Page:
Geoscience Conference Presentations by ES students and alums

Nikita La Cruz, Jessica Lee, and Alexis Moyer presented their senior honors thesis research at the NE Geological Society of America meeting in Bretton Woods, NH. ES alums Andy Reed, Julie Markus, Greg Baron, and current student Alyson Hampsch were also co-authors on a presentation with me. See below for details about their projects and presentations. Jess and Alexis also presented their research at the International Arctic Workshop at the University of Massachusetts in Amherst, MA. What a great way to spend Spring Break J!

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For all you foodies…

Hi students,

Interested in food justice, environmental communication, film, or just need a break? If so, consider attending Filmmaker Scott Hamilton Kennedy’s screening of his Oscar nominated documentary, The Garden, and his following Q&A.

Where: Joseph Theater.
When: April 3rd, 7:30pm

The Garden tells the complicated struggle over the fourteen-acre community garden in South Central Los Angeles, the largest of its kind in the United States. The film deals with environmental issues and the political and social implications of urban agriculture and a community’s fight against city council to keep the garden alive. You can read more about the film and check out the trailer at:
www.thegardenmovie.com

The event is co-sponsored by Film Studies, Environmental Studies, Latin American Studies, and Center for Public Service.

~Salma

Salma Monani, Assistant Professor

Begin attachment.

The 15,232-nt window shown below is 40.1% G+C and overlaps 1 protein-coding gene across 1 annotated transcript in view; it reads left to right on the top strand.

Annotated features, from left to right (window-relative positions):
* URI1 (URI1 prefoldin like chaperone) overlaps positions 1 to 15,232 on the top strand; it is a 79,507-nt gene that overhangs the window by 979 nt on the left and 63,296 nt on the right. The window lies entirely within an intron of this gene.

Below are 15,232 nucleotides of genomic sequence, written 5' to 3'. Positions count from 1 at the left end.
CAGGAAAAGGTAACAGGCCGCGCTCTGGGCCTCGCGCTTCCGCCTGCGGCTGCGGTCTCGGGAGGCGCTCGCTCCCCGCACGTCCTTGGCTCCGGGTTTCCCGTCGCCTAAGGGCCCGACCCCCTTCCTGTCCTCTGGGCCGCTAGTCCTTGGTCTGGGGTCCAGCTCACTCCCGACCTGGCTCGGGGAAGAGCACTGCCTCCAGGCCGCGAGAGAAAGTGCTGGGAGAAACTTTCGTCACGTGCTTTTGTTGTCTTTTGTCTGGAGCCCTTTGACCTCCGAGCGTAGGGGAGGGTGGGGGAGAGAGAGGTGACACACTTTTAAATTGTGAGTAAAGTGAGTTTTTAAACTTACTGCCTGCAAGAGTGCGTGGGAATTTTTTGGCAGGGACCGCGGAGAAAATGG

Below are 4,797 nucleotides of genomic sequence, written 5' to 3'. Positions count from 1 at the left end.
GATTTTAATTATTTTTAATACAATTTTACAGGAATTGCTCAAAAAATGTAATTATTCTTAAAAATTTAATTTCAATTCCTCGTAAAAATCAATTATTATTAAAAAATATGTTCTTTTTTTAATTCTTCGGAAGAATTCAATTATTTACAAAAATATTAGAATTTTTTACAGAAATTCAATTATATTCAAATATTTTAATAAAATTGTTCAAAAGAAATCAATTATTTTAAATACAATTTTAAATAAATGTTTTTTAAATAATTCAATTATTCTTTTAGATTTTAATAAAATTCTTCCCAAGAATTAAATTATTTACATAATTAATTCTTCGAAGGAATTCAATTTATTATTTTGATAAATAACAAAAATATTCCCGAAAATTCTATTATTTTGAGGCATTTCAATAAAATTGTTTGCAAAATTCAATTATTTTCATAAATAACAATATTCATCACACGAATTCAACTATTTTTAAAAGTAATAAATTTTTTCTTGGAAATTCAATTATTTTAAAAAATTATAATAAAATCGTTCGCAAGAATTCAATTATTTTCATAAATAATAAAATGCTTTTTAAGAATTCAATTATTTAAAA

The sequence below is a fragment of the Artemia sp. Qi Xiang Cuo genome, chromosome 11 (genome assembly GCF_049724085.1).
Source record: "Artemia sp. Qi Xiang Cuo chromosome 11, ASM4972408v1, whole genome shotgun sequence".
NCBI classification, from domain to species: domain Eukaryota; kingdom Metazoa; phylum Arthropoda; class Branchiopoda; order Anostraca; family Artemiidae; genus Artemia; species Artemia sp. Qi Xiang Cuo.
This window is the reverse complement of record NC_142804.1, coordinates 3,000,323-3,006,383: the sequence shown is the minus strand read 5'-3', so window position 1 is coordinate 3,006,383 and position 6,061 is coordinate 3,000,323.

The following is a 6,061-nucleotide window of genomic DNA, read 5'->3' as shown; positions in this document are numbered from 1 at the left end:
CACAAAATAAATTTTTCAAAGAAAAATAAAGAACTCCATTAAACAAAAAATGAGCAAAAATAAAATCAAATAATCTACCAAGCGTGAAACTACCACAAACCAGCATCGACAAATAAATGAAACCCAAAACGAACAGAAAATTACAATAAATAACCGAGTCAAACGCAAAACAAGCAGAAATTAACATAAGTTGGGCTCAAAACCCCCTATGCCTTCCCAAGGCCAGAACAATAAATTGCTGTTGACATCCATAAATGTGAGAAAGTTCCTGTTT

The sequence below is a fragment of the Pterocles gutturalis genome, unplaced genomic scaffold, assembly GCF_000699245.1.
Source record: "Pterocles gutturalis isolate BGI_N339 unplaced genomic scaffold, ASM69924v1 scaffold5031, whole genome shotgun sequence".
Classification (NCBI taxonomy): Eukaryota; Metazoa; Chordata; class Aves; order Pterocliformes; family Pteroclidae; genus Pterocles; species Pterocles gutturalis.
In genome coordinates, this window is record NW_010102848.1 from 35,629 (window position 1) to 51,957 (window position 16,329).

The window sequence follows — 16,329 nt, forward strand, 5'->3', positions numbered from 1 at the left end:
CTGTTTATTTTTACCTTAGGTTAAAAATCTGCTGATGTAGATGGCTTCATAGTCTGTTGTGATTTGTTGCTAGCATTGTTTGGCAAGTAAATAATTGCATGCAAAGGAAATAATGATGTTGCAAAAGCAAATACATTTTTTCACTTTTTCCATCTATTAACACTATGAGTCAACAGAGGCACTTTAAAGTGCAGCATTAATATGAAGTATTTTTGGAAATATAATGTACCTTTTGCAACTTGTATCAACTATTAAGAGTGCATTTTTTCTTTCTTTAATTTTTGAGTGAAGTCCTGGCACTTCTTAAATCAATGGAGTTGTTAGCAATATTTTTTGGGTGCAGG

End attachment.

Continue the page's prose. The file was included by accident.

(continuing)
Environmental Studies Department

Gettysburg College

Campus Box 2455

300 N. Washington St.

Gettysburg, PA 17325

smonani@gettysburg.edu

Jim Farrell, author of The Nature of College on campus April 11

Hi ES students,

Environmental Historian, and author of The Nature of College (who many of you probably remember from ES 225: Intro to Environmental Humanities) will be on campus this semester, and will be giving a campus wide talk.

When: Thursday April 11, 7pm.

Where: SC 200.

Here’s a description:

The Nature of Our Lives: Sustainability and Everyday Ethics

College students study cultures all the time, in history and the Humanities, sociology and anthropology, languages and literature. But students don’t often study their own culture, which just seems “natural” to them. Waking up to an alarm, going to the bathroom, sorting through the clothes in their closets, eating in the cafeteria, watching TV and playing video games, using computers and iPods, driving cars and hooking up and hanging out, having fun and partying, practicing religion and politics (or not), students teach each other the cultural scripts of college culture, few of which are very good for the planet we inhabit. This talk explores the dangerous intersections of college culture, consumer culture and the environment by looking at the social construction of common sense and at the emerging uncommon sense of sustainability that’s increasingly a part of campus cultures.

More about Jim and his book can be found at http://wp.stolaf.edu/history/james-farrell/.

Here’s your chance to meet the man behind the words! Do consider attending.

~Salma

Salma Monani, Assistant Professor

Environmental Studies Department

Gettysburg College

Campus Box 2455

300 N. Washington St.

Gettysburg, PA 17325

smonani@gettysburg.edu

The Garden: Oscar nominated film; filmmaker Q&A: April 3rd

Hi students,

Interested in food justice, environmental communication, film, or just need a break? If so, consider attending Filmmaker Scott Hamilton Kennedy’s screening of his Oscar nominated documentary, The Garden, and his following Q&A.

Where: Joseph Theater.
When: April 3rd, 7:30pm

The Garden tells the complicated struggle over the fourteen-acre community garden in South Central Los Angeles, the largest of its kind in the United States. The film deals with environmental issues and the political and social implications of urban agriculture and a community’s fight against city council to keep the garden alive. You can read more about the film and check out the trailer at:
www.thegardenmovie.com

The event is co-sponsored by Film Studies, Environmental Studies, Latin American Studies, and Center for Public Service.